• mobilising local and regional social and financial capital – in every place, there are people with skills and know how and financial assets of whatever modest or abundant quantity. Mobilising these assets for economic transition may not be sufficient for achieving all aims, but it's necessary for getting started, involving the community, building community wealth, creating local accountability, and creating the conditions for attracting more from other sources, such as foundations or government. 
     
  • building supportive and regenerative 'enterprising ecosystems' – transition-oriented enterprises start up in the context of cast of supporting players – networks, co-working and incubation spaces, training programmes, banks and financial institutions, etc. An interconnected constellation of such spaces, institutions and structures forms an ecosystem providing tangible, useful pathways for starting new ventures. It creates the conditions that makes visible and possible the idea of transition-oriented entrepreurship.
     
  • weaving 'convergence networks' of diverse individuals and organisations across localities and regions – building horizontal networks comprising diverse actors in the landscape of economic alternatives is essential for creating the conditions for connecting people, resources and ideas, for innovations to emerge and spread, and movement to develop.
     

This framework provides a conceptual map that can guide development strategy and action for citizens, whether acting as entrepreneurs, community groups, or within the context of an NGO or local authority. Working in this systems context can create the conditions for the emergence of, not just a single new enterprise or project, but many.

There are examples of successful initiatives that can be understood within this framework, such as the Totnes REconomy Project, which has developed the Local Entrepreneur Forum, Project Design Hackathon, REconomy Centre, and Devon Convergence. There are variety of other initiatives that are also working in this way, such as Calderdale Bootstrap, Berkshares, Boston Impact Initiative, Cooperation Jackson, Cooperativa Integral Catalana, and 'the Preston Model', demonstrating a diversity of specific projects that fit the framework.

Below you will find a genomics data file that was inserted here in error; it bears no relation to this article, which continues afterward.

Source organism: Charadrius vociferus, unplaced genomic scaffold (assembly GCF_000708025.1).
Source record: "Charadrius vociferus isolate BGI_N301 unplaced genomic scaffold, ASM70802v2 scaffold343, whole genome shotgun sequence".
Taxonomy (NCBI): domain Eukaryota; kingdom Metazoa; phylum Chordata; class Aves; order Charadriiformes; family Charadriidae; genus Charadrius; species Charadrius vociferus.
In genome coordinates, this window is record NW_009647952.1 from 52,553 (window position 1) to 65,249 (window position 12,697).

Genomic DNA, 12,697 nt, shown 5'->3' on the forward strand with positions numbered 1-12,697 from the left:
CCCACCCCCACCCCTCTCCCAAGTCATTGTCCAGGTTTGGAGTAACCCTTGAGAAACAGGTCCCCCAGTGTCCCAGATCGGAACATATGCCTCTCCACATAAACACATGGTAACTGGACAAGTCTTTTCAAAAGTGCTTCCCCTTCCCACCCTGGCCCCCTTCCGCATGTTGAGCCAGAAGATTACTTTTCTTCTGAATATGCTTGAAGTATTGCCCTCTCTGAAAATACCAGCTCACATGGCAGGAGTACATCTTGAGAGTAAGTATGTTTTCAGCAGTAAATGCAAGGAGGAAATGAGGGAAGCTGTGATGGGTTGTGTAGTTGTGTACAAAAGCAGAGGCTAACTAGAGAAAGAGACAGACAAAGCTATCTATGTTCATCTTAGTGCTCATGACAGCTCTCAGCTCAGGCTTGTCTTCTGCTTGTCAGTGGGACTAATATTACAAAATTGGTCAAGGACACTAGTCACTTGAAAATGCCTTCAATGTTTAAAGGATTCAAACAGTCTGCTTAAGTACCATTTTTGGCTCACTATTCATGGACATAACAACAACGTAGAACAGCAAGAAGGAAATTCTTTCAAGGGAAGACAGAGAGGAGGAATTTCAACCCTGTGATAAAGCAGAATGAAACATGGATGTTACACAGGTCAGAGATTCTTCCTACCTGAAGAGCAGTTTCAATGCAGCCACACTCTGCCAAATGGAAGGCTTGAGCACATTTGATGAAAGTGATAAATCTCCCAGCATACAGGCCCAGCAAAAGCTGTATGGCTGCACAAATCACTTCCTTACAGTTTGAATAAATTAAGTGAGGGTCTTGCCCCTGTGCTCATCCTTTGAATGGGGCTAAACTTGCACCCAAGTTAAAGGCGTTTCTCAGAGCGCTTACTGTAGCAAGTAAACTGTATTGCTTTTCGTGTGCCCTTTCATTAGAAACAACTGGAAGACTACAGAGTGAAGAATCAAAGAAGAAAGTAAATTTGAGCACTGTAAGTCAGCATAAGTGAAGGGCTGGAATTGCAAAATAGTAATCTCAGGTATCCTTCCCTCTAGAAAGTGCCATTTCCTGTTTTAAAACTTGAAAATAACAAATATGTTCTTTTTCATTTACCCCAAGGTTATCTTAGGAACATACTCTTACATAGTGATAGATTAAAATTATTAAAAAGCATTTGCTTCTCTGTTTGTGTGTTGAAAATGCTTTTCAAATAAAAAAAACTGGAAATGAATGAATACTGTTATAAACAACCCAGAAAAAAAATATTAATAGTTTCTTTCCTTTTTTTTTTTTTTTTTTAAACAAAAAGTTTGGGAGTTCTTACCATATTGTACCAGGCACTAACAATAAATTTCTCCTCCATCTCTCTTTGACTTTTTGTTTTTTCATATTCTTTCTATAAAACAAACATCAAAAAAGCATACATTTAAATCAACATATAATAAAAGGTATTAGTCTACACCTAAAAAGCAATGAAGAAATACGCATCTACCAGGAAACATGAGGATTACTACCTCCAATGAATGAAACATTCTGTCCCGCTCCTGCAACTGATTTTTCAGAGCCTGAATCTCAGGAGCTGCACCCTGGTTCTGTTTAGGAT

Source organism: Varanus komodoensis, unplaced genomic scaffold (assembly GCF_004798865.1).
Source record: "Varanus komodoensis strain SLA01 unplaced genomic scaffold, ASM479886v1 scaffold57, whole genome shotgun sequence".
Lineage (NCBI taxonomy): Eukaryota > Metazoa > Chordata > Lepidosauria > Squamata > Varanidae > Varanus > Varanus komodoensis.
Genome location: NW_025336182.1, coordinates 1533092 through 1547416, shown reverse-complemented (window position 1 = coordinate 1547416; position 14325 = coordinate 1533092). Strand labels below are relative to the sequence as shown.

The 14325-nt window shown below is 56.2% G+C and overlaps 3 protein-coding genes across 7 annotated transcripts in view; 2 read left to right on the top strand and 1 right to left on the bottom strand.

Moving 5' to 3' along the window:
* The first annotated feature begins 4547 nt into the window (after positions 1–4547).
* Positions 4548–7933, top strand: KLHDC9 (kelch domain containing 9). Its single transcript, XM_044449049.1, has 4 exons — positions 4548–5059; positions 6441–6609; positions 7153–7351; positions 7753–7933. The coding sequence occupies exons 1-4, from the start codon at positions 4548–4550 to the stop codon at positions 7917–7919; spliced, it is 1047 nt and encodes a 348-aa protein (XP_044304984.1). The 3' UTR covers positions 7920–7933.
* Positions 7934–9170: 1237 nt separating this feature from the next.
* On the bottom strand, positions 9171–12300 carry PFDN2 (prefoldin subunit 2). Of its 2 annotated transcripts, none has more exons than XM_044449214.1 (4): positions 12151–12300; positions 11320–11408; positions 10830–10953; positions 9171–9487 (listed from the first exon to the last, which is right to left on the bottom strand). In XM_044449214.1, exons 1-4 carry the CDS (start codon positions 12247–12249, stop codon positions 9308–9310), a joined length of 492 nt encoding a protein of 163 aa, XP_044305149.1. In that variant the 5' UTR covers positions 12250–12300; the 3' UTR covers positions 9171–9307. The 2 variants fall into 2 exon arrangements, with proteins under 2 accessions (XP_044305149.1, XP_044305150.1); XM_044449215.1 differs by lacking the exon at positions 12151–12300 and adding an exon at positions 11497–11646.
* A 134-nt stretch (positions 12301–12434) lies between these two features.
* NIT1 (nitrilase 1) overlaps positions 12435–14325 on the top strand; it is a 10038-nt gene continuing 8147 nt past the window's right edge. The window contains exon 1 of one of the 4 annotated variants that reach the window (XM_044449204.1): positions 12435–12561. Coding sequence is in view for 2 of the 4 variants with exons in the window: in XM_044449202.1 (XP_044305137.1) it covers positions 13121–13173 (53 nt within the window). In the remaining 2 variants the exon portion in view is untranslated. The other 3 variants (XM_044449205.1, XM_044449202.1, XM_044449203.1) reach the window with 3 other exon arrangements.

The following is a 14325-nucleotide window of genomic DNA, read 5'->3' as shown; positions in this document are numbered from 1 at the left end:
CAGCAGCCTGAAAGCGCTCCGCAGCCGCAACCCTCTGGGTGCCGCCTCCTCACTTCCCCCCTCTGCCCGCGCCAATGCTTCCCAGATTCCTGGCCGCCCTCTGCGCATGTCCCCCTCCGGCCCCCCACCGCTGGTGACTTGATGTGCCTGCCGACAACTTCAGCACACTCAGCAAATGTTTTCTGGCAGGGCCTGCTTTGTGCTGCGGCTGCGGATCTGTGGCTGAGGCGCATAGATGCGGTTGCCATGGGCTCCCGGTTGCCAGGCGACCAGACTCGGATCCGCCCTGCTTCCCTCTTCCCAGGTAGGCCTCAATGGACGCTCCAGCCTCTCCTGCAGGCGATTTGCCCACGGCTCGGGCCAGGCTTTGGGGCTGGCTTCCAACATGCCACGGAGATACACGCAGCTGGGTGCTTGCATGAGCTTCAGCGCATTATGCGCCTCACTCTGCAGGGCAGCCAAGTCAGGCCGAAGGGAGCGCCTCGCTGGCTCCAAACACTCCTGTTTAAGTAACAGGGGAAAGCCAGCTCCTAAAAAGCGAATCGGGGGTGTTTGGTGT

But these positive exemplars shouldn't be fetishized, rather, the innovations that are working should be spread, adapted and multiplied. The vast permaculture community, reknowned for 'systems thinking', is well positioned to adopt this framework and extend the thinking and practice of permaculture to include local economic transition.

The Transition Towns movement is composed of over a thousand local community groups who could begin working on economic transition – the Totnes REconomy Project is part of Transition Town Totnes and there is an emerging international REconomy Community of Practice. The 'Preston Model' has created curiosity and growing interest among local government actors in the UK. And there are many other networks that could be mobilised for economic transition, including the Schumacher College alumni network, Degrowth, RIPESS, Social Enterprise UK to name a few. This suggests the need for cross-pollination and, perhaps, breaking down silos and overcoming fixed identities, something that convergence networks, such as the emerging CtrlShift Emergency Summit for Change is trying to address.

Further to that aim, we are partnering with Andy Goldring of the Permaculture Association, to lead a short course at Schumacher College that will develop and elaborate this framework for use by permaculture practitioners, community development organisers, local government economic officers, Transitioners, cooperators and commoners. Maybe it will kickstart a broad, diverse, and aligned movement in this direction. There's never been a greater need nor a better time to transition our local and regional economies toward alternatives that are fair and inclusive, ecologically wise and socially regenerative, diverse and resilient. We invite you to join us.

Andy Goldring and Jay Tompt will be teaching on Kickstarting Economic Transition in your Community which begins on August 20, 2018.